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Review of Lies by Yuqun Fan at The London Theatre


A brief review of a brief play. There’s Him (Peter Stevens) and Her (Samantha Lock). Character names are not supplied in the information sheets given to the audience, so I’ve gone with Him and Her for the sake of argument. The play is in two parts. In the first, a lie detector device is brought out. “I’m a woman,” says Her, in a deadpan manner. The device buzzes, indicating a lie has been told, in line with an apparent rise in blood pressure and increase in perspiration. But without a trained examiner (the exercise is a rather crude self-assessment) the tests are fairly swiftly abandoned. It is quite an elaborate set-up for the main event, in which the audience is asked to determine who is telling the truth about an incident in the middle of the night in a residential area.

In the second part, then, three narratives are presented. They are not, interestingly, vastly different from one another, and it becomes clear that it is quite impossible to tell which perspective comprises the complete truth because no given party witnessed everything that went on. There was a crime against the person committed, and the victim’s friend, or so she asserts, encountered a locked door such that she was unable to come to the victim’s rescue. The friend’s mobile ran out of battery power during an emergency call put into the police. Thus, as far as can be reasonably deduced, there were no witnesses to the crime.

The performances were sufficiently engaging, with regular asides to the audience. The play had a most unconventional ending – we sat, waiting for a curtain call that never came, even after Him had declared the show to be over and done with. Did the production not feel itself worthy of the audience’s applause? The plot raises more questions than it answers, a point acknowledged by Him, though Her, with justification, makes the counter-point that the audience is deliberately being left to figure out for themselves what happens afterwards.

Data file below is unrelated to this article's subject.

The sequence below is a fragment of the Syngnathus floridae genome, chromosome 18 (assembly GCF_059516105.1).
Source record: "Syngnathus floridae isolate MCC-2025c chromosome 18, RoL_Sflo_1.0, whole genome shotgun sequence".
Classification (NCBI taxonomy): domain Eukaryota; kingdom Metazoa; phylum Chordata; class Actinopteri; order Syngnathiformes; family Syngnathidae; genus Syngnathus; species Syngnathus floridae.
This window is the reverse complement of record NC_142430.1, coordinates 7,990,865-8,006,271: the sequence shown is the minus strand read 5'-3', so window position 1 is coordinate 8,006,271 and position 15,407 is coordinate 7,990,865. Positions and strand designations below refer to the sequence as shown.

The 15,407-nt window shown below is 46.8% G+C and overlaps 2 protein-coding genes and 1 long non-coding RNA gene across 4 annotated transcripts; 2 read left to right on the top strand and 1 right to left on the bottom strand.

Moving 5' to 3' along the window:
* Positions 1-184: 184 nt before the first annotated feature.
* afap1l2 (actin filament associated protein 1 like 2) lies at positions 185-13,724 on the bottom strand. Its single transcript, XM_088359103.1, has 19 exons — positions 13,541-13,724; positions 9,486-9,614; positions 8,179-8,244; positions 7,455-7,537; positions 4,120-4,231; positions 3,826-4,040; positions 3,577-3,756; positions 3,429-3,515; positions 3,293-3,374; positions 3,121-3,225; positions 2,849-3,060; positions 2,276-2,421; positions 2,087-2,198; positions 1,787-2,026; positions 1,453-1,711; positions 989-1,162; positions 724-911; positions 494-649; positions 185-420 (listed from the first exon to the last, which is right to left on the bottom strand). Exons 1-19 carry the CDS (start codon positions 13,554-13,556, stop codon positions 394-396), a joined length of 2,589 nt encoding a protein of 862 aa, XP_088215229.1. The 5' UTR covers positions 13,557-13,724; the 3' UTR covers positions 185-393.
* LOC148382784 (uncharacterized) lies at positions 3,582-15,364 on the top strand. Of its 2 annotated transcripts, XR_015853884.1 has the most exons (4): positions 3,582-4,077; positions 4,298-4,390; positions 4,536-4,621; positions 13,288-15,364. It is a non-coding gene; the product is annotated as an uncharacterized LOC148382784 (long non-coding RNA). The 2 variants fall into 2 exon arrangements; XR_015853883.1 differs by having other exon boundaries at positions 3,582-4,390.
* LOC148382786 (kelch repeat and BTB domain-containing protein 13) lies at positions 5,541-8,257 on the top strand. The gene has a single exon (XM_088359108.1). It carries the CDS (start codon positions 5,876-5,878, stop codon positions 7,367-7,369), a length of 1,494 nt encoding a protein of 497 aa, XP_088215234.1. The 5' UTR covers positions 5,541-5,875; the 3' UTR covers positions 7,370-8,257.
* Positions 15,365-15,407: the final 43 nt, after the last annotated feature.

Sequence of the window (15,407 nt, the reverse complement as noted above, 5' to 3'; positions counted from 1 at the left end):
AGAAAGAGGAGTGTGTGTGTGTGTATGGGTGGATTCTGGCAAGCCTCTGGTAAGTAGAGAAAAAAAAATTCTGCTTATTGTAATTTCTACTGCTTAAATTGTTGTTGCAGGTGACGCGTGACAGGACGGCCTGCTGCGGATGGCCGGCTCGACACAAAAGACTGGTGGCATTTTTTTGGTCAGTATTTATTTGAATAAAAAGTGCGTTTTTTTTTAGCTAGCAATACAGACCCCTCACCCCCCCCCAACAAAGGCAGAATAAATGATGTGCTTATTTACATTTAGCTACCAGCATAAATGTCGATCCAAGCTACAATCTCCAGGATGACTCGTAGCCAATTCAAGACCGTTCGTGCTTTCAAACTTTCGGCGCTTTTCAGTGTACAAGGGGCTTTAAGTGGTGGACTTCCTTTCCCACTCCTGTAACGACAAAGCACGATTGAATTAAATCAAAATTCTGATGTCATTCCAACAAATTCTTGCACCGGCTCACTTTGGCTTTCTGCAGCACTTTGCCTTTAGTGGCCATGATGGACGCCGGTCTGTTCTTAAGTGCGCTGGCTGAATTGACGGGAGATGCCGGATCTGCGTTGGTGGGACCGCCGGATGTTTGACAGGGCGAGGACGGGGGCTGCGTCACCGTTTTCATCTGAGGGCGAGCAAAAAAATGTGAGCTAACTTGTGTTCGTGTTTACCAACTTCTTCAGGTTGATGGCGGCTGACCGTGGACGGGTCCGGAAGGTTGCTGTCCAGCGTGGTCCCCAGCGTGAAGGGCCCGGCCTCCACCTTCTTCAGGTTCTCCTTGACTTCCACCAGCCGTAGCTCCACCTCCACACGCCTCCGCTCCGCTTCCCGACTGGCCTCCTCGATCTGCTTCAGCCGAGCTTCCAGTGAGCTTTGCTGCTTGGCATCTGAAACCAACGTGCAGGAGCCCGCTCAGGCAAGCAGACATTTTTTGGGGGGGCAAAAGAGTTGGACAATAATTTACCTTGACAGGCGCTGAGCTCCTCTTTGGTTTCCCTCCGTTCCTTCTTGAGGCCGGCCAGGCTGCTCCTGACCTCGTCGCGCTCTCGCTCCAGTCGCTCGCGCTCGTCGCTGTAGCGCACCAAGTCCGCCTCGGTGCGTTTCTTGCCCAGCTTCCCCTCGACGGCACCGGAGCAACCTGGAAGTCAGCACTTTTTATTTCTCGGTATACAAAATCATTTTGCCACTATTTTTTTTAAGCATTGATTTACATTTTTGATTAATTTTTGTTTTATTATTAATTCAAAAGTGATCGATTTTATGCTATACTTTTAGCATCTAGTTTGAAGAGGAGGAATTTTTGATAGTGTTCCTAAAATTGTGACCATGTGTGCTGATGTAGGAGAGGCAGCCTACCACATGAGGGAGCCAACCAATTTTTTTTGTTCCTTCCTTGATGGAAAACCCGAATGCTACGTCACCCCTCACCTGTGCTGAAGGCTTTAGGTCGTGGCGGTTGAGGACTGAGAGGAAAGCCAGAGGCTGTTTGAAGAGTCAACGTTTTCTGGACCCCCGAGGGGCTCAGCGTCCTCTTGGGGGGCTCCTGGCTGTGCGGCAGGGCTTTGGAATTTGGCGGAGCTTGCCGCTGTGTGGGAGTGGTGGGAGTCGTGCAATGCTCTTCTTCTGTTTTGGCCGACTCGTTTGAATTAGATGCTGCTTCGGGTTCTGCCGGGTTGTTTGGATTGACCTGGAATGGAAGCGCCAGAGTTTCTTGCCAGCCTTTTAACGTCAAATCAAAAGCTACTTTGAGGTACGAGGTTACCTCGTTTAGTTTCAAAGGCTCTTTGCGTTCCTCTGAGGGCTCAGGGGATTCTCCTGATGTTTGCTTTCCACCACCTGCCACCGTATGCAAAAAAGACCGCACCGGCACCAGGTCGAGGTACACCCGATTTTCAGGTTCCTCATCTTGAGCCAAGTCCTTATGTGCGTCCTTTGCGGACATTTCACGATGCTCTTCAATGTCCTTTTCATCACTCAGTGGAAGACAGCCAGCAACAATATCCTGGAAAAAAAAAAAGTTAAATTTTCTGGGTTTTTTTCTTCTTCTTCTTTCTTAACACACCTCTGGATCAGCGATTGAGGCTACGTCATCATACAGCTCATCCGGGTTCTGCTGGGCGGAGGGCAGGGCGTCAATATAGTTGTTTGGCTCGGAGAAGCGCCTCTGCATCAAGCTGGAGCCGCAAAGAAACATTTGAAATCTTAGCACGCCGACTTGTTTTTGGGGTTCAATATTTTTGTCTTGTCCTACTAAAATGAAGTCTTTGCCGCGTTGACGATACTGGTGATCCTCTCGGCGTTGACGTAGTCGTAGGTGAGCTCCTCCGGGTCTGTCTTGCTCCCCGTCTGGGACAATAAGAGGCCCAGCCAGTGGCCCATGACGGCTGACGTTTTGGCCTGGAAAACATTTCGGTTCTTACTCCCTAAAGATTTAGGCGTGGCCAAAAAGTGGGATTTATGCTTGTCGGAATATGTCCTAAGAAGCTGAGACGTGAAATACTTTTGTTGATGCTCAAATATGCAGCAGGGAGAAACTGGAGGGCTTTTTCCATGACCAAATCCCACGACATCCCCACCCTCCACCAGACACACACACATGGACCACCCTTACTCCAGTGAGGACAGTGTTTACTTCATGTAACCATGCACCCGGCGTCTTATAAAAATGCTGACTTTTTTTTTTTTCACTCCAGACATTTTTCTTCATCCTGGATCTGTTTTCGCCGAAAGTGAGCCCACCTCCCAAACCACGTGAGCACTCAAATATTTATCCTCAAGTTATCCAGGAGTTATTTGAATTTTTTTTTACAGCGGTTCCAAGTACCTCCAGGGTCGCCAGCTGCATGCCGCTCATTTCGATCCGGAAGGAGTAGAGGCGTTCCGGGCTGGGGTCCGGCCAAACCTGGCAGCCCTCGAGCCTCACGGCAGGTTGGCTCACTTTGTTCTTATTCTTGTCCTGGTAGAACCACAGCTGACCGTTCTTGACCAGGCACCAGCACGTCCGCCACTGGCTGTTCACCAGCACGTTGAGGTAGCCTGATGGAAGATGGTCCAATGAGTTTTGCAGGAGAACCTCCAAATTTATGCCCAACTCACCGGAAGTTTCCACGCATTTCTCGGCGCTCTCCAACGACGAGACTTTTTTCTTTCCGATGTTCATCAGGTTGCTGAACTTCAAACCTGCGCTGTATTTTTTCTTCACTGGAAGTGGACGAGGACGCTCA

The rather intellectual approach this production takes won’t appeal to everyone, though I liked the observations within the show, both explicit and implied, about the dynamics between performers and audience. There could have been more background details included – of more concern to me than who was telling the truth (cross-examination in court will probably better determine that) was why did this chain of events occur, and what motive was there (if any) on the attacker’s part?

The overall premise is promising. Some simple but effective use of technology worked well. But at least a vote should have been taken, I think, on which version of events was likeliest to be truthful, rather than concluding by simply being told to leave the theatre.

3 Star Review

Review by Chris Omaweng

Based on a real event, LIES looks into the power of theatre and social media. In a “post-truth” era when our perceptions of an event are largely influenced by the dramatic narratives on social media, is it still possible to know who is lying?

Written and Directed by: Yuqun Fan
A production by the Lost Chapters Theatre
Lost Chapters Theatre is an aspiring theatre company founded by Yuqun Fan and Jane Ryan who met when they were studying MA Text and Performance at RADA. The company aims to make bold and inclusive work that stages the lost words in our society. LIES is the company’s first production.

Cast: Peter Stevens and Samantha Lock
Running time: 45 min | Suitable for ages: 18+
443 New Cross Road,
New Cross, London, SE14 6TA


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